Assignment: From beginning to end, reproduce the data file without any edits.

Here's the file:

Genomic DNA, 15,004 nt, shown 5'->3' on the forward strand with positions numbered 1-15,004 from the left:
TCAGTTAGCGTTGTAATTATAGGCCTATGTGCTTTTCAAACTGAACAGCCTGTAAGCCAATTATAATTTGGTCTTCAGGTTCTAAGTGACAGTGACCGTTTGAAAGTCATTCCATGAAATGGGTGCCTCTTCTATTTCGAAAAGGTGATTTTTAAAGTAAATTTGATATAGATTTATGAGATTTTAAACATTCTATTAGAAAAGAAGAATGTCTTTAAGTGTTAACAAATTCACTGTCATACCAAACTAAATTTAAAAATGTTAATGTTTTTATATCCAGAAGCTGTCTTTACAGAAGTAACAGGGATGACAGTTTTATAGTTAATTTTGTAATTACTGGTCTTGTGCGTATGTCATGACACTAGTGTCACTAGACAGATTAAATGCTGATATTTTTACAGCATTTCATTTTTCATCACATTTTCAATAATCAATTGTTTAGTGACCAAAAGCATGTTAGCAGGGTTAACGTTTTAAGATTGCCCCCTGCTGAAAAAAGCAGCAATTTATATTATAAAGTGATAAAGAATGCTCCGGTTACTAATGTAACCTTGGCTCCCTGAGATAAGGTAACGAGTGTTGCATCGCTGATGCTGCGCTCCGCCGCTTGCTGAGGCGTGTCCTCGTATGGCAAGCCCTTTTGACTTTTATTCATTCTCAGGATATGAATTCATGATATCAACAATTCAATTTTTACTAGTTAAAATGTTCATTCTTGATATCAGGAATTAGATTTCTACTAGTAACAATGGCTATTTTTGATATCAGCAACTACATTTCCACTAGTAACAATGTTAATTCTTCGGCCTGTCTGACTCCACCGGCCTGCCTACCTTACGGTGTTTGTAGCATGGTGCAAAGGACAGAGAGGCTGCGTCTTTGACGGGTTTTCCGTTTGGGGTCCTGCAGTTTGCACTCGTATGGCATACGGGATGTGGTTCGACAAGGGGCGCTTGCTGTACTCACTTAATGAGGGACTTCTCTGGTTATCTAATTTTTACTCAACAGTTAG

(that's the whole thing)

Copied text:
Genomic DNA, 15,004 nt, shown 5'->3' on the forward strand with positions numbered 1-15,004 from the left:
TCAGTTAGCGTTGTAATTATAGGCCTATGTGCTTTTCAAACTGAACAGCCTGTAAGCCAATTATAATTTGGTCTTCAGGTTCTAAGTGACAGTGACCGTTTGAAAGTCATTCCATGAAATGGGTGCCTCTTCTATTTCGAAAAGGTGATTTTTAAAGTAAATTTGATATAGATTTATGAGATTTTAAACATTCTATTAGAAAAGAAGAATGTCTTTAAGTGTTAACAAATTCACTGTCATACCAAACTAAATTTAAAAATGTTAATGTTTTTATATCCAGAAGCTGTCTTTACAGAAGTAACAGGGATGACAGTTTTATAGTTAATTTTGTAATTACTGGTCTTGTGCGTATGTCATGACACTAGTGTCACTAGACAGATTAAATGCTGATATTTTTACAGCATTTCATTTTTCATCACATTTTCAATAATCAATTGTTTAGTGACCAAAAGCATGTTAGCAGGGTTAACGTTTTAAGATTGCCCCCTGCTGAAAAAAGCAGCAATTTATATTATAAAGTGATAAAGAATGCTCCGGTTACTAATGTAACCTTGGCTCCCTGAGATAAGGTAACGAGTGTTGCATCGCTGATGCTGCGCTCCGCCGCTTGCTGAGGCGTGTCCTCGTATGGCAAGCCCTTTTGACTTTTATTCATTCTCAGGATATGAATTCATGATATCAACAATTCAATTTTTACTAGTTAAAATGTTCATTCTTGATATCAGGAATTAGATTTCTACTAGTAACAATGGCTATTTTTGATATCAGCAACTACATTTCCACTAGTAACAATGTTAATTCTTCGGCCTGTCTGACTCCACCGGCCTGCCTACCTTACGGTGTTTGTAGCATGGTGCAAAGGACAGAGAGGCTGCGTCTTTGACGGGTTTTCCGTTTGGGGTCCTGCAGTTTGCACTCGTATGGCATACGGGATGTGGTTCGACAAGGGGCGCTTGCTGTACTCACTTAATGAGGGACTTCTCTGGTTATCTAATTTTTACTCAACAGTTAG